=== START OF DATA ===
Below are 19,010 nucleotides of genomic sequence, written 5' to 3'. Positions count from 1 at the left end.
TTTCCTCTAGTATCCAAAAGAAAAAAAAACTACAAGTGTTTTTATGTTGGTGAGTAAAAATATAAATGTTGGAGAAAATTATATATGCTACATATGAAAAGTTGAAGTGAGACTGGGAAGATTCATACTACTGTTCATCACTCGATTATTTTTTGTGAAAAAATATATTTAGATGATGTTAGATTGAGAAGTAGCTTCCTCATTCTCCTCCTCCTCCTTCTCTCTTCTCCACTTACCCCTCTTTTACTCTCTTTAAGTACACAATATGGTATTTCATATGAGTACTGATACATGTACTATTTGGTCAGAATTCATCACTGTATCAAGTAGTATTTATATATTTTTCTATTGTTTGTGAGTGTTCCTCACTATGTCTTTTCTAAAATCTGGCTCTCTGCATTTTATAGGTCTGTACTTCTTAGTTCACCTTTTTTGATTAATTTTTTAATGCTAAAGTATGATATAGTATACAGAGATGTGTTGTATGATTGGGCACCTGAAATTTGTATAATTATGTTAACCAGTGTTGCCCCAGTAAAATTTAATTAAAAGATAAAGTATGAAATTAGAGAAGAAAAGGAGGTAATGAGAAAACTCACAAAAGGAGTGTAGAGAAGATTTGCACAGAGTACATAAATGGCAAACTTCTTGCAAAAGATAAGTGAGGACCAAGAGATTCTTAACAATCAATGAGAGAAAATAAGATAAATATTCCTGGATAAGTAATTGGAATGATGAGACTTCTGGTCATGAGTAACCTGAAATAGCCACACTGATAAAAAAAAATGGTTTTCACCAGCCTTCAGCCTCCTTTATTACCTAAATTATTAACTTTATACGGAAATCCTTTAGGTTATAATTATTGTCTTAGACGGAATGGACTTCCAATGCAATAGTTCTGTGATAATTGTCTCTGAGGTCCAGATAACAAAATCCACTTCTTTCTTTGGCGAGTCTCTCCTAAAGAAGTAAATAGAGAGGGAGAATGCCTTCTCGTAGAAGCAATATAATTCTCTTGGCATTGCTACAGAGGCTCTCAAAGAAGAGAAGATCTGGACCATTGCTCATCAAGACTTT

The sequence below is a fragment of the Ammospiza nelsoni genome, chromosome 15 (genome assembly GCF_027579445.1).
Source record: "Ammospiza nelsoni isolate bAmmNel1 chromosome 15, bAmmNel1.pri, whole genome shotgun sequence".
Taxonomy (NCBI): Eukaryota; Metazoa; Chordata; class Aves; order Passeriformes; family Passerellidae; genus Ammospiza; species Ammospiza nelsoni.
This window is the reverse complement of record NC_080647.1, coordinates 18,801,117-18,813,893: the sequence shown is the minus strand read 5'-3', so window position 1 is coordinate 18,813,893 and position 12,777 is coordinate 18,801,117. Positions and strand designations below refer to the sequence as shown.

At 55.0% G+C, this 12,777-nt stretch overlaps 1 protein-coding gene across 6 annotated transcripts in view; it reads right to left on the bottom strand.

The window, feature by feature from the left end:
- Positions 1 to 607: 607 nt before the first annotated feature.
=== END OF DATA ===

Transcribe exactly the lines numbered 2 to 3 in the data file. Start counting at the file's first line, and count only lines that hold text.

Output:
TTTCCTCTAGTATCCAAAAGAAAAAAAAACTACAAGTGTTTTTATGTTGGTGAGTAAAAATATAAATGTTGGAGAAAATTATATATGCTACATATGAAAAGTTGAAGTGAGACTGGGAAGATTCATACTACTGTTCATCACTCGATTATTTTTTGTGAAAAAATATATTTAGATGATGTTAGATTGAGAAGTAGCTTCCTCATTCTCCTCCTCCTCCTTCTCTCTTCTCCACTTACCCCTCTTTTACTCTCTTTAAGTACACAATATGGTATTTCATATGAGTACTGATACATGTACTATTTGGTCAGAATTCATCACTGTATCAAGTAGTATTTATATATTTTTCTATTGTTTGTGAGTGTTCCTCACTATGTCTTTTCTAAAATCTGGCTCTCTGCATTTTATAGGTCTGTACTTCTTAGTTCACCTTTTTTGATTAATTTTTTAATGCTAAAGTATGATATAGTATACAGAGATGTGTTGTATGATTGGGCACCTGAAATTTGTATAATTATGTTAACCAGTGTTGCCCCAGTAAAATTTAATTAAAAGATAAAGTATGAAATTAGAGAAGAAAAGGAGGTAATGAGAAAACTCACAAAAGGAGTGTAGAGAAGATTTGCACAGAGTACATAAATGGCAAACTTCTTGCAAAAGATAAGTGAGGACCAAGAGATTCTTAACAATCAATGAGAGAAAATAAGATAAATATTCCTGGATAAGTAATTGGAATGATGAGACTTCTGGTCATGAGTAACCTGAAATAGCCACACTGATAAAAAAAAATGGTTTTCACCAGCCTTCAGCCTCCTTTATTACCTAAATTATTAACTTTATACGGAAATCCTTTAGGTTATAATTATTGTCTTAGACGGAATGGACTTCCAATGCAATAGTTCTGTGATAATTGTCTCTGAGGTCCAGATAACAAAATCCACTTCTTTCTTTGGCGAGTCTCTCCTAAAGAAGTAAATAGAGAGGGAGAATGCCTTCTCGTAGAAGCAATATAATTCTCTTGGCATTGCTACAGAGGCTCTCAAAGAAGAGAAGATCTGGACCATTGCTCATCAAGACTTT

The sequence below is a fragment of the Ammospiza nelsoni genome, chromosome 15 (genome assembly GCF_027579445.1).